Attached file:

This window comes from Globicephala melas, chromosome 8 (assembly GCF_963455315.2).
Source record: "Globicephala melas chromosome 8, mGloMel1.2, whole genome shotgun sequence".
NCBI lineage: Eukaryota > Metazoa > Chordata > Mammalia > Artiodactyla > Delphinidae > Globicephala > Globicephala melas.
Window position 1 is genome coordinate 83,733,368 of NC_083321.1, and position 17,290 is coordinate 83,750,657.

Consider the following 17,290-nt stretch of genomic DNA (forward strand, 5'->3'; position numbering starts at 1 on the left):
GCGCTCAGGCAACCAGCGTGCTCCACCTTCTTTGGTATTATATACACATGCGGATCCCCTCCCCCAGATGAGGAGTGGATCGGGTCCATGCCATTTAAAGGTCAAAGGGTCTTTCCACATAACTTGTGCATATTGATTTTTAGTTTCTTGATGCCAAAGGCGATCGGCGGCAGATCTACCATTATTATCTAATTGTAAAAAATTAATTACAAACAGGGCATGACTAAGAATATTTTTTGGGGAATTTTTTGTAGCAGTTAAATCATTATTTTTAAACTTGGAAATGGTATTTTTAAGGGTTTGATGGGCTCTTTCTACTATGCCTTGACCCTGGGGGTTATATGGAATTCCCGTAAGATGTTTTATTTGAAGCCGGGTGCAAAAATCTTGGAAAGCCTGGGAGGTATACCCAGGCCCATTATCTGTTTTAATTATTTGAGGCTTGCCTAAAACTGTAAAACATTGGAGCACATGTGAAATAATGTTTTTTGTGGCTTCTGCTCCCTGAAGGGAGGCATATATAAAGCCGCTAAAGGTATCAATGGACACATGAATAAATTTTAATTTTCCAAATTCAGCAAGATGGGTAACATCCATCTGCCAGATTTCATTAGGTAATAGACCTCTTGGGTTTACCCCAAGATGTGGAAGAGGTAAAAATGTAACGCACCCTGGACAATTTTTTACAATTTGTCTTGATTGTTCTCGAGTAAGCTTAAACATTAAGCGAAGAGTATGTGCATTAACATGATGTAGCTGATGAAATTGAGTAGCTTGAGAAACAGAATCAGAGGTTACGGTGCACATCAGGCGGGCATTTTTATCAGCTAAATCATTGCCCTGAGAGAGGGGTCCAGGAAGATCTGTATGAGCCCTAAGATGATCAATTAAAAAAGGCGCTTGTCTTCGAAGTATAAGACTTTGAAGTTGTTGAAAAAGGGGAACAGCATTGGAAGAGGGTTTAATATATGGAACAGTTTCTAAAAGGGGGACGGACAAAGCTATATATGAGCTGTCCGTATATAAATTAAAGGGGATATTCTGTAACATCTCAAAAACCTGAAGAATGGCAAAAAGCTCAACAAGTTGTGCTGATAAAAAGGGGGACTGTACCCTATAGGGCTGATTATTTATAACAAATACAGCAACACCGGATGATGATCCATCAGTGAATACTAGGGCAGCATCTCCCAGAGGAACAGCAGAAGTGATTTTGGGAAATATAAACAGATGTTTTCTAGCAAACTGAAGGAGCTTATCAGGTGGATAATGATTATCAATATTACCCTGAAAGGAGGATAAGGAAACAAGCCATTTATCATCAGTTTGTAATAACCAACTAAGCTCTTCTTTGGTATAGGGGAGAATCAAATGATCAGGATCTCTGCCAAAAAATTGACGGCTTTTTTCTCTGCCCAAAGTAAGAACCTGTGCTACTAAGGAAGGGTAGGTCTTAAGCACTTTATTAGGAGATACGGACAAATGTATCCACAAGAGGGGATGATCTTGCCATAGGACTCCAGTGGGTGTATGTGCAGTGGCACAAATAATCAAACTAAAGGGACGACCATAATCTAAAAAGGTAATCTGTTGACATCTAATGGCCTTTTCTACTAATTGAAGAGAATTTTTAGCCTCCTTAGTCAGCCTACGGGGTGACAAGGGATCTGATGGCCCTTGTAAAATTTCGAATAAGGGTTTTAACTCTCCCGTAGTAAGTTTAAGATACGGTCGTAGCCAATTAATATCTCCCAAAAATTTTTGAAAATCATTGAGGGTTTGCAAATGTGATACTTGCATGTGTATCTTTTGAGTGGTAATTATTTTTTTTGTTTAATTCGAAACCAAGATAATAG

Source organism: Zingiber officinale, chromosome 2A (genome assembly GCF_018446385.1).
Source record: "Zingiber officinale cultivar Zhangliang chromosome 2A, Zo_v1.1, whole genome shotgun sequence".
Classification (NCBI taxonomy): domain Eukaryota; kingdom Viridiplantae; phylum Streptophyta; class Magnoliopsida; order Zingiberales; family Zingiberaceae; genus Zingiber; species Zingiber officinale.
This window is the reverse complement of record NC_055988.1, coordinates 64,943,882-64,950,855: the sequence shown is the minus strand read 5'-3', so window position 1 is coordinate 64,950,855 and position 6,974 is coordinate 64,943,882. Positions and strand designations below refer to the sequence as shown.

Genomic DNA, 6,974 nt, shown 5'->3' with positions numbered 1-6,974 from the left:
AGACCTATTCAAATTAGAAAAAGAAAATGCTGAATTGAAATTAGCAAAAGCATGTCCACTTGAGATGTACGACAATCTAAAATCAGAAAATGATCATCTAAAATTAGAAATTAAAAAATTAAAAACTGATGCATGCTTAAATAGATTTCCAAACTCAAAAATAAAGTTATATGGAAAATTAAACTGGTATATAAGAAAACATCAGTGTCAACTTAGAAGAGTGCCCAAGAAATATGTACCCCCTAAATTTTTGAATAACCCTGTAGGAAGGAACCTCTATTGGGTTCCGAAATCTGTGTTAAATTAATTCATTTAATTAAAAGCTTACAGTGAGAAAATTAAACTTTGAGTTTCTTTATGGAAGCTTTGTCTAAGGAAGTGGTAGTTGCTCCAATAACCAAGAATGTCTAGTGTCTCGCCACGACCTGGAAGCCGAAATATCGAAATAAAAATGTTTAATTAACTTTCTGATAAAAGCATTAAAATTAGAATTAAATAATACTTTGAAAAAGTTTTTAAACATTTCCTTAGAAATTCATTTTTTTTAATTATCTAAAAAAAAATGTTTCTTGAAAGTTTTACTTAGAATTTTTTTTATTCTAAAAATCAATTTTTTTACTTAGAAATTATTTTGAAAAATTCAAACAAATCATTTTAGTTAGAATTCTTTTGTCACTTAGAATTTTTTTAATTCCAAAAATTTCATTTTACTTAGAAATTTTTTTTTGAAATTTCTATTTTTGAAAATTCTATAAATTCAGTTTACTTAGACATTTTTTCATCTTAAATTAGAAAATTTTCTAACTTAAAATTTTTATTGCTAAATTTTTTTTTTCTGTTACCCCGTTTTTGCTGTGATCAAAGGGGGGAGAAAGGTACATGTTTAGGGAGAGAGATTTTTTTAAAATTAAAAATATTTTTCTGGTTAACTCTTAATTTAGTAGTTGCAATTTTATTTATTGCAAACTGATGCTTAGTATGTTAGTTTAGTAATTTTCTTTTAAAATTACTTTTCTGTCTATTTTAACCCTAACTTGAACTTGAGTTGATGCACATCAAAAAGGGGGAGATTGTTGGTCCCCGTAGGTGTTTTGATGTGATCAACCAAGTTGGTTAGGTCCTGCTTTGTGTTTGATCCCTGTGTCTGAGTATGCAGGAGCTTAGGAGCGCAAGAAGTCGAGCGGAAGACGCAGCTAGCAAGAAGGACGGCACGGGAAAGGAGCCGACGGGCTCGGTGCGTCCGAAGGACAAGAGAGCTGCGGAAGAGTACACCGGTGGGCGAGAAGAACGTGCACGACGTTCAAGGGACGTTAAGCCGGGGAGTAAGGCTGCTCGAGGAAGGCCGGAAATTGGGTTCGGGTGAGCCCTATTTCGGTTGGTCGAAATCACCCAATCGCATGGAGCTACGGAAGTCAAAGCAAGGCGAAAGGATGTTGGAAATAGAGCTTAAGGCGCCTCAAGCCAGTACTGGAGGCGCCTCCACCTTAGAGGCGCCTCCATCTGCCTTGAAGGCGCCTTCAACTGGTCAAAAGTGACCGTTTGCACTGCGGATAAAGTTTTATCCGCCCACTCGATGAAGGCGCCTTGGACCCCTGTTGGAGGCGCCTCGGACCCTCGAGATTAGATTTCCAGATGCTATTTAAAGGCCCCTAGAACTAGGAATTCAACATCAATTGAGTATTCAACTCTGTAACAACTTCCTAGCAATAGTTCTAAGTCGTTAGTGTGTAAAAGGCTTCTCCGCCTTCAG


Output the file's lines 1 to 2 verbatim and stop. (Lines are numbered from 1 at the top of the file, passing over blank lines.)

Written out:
This window comes from Globicephala melas, chromosome 8 (assembly GCF_963455315.2).
Source record: "Globicephala melas chromosome 8, mGloMel1.2, whole genome shotgun sequence".